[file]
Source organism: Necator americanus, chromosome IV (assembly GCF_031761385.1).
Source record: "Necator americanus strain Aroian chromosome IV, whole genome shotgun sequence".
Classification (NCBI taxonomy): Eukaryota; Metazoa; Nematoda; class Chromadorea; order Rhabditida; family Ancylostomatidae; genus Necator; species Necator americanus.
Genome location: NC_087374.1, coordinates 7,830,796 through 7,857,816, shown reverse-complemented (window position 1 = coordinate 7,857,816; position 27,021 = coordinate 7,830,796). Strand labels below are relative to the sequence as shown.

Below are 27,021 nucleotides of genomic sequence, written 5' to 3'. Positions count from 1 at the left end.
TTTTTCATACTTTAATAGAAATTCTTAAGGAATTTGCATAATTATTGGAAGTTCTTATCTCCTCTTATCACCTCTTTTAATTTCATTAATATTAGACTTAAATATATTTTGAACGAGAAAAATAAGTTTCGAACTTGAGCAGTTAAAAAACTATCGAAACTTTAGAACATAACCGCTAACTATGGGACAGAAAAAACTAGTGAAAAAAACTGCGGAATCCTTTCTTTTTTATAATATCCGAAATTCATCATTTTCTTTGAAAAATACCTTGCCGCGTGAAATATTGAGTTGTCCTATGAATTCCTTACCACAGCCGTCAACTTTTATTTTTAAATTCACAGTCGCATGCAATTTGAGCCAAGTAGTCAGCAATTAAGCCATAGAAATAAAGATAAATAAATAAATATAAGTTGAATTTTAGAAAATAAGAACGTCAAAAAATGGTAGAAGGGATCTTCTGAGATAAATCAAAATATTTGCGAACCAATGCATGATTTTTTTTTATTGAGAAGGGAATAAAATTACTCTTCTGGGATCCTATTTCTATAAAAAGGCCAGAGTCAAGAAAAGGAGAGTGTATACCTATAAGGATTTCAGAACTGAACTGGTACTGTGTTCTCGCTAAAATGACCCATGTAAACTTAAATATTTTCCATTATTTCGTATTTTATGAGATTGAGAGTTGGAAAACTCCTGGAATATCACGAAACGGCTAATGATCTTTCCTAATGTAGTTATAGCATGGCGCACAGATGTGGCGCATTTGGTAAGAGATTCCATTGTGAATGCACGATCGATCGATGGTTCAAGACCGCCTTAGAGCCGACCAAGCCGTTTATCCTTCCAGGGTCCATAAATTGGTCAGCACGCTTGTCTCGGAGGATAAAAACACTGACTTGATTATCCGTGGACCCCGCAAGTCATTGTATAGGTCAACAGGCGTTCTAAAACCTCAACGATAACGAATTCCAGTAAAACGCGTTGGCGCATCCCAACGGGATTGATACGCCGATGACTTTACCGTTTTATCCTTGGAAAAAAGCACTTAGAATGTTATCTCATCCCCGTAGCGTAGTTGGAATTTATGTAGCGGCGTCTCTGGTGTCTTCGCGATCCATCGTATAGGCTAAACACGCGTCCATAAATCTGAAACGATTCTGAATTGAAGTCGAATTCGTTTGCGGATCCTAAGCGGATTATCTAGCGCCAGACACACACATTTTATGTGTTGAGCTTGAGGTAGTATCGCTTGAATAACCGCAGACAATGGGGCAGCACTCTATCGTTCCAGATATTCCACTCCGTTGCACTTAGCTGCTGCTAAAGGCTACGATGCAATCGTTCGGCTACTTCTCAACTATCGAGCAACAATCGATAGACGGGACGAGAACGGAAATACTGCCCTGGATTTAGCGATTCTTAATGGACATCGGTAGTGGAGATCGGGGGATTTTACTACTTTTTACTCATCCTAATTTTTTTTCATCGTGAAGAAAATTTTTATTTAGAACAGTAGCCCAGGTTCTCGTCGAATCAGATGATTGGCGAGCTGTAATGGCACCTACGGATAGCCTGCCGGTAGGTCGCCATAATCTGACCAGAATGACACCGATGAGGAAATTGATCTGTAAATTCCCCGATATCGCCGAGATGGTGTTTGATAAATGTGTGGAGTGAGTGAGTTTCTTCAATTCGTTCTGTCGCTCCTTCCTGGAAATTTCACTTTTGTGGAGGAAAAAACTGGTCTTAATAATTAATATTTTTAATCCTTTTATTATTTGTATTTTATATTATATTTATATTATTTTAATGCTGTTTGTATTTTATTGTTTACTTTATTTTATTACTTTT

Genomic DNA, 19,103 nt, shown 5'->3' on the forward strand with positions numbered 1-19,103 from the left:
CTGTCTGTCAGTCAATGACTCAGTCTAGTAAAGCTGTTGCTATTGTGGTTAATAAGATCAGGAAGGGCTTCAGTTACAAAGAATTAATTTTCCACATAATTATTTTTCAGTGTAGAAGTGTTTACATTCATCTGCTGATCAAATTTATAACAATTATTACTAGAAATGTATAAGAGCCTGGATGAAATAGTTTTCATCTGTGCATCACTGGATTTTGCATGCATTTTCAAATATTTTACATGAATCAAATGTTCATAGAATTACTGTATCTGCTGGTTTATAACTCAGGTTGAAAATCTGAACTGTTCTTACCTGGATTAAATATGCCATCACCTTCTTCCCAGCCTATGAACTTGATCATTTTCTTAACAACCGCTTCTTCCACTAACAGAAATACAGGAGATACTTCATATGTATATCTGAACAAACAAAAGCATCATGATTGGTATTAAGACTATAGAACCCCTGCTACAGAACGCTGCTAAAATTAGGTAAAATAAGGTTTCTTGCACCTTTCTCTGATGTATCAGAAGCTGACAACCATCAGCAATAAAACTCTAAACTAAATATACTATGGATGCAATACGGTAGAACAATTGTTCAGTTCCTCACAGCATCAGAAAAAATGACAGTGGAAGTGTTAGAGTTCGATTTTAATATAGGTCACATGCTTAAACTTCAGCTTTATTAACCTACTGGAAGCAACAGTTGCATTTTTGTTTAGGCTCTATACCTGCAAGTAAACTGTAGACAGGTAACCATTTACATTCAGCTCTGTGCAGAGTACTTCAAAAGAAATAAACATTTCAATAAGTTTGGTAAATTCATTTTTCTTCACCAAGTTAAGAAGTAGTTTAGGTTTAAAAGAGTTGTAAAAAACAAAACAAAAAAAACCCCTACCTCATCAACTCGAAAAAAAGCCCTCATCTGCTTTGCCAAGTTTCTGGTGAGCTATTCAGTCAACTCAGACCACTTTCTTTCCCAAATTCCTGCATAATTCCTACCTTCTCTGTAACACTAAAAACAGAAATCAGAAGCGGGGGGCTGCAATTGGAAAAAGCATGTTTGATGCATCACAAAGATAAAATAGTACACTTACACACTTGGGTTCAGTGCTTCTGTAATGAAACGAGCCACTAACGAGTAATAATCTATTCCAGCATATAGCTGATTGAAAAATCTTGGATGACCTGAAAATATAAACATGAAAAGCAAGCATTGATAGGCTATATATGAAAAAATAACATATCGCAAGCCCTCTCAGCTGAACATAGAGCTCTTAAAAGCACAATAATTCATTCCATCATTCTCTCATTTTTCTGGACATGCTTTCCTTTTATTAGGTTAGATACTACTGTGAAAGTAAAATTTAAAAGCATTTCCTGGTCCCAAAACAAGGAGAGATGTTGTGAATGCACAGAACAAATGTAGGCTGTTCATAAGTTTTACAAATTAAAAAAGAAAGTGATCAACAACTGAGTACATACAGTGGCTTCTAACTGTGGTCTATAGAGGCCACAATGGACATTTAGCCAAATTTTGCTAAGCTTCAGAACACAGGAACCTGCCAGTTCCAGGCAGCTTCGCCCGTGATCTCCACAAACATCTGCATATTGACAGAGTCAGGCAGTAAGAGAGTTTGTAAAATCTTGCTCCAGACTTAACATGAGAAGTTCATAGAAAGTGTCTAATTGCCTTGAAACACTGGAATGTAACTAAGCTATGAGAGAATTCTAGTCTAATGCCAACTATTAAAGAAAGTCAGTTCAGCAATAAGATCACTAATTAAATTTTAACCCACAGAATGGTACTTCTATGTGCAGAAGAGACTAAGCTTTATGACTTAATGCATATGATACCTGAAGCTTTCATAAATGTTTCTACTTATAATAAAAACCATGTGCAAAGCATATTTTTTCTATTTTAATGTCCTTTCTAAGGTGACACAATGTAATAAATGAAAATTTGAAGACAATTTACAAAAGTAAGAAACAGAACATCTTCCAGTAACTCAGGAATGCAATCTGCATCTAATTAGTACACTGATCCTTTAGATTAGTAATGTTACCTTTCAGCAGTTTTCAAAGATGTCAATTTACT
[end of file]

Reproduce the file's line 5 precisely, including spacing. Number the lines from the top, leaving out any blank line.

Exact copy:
Below are 27,021 nucleotides of genomic sequence, written 5' to 3'. Positions count from 1 at the left end.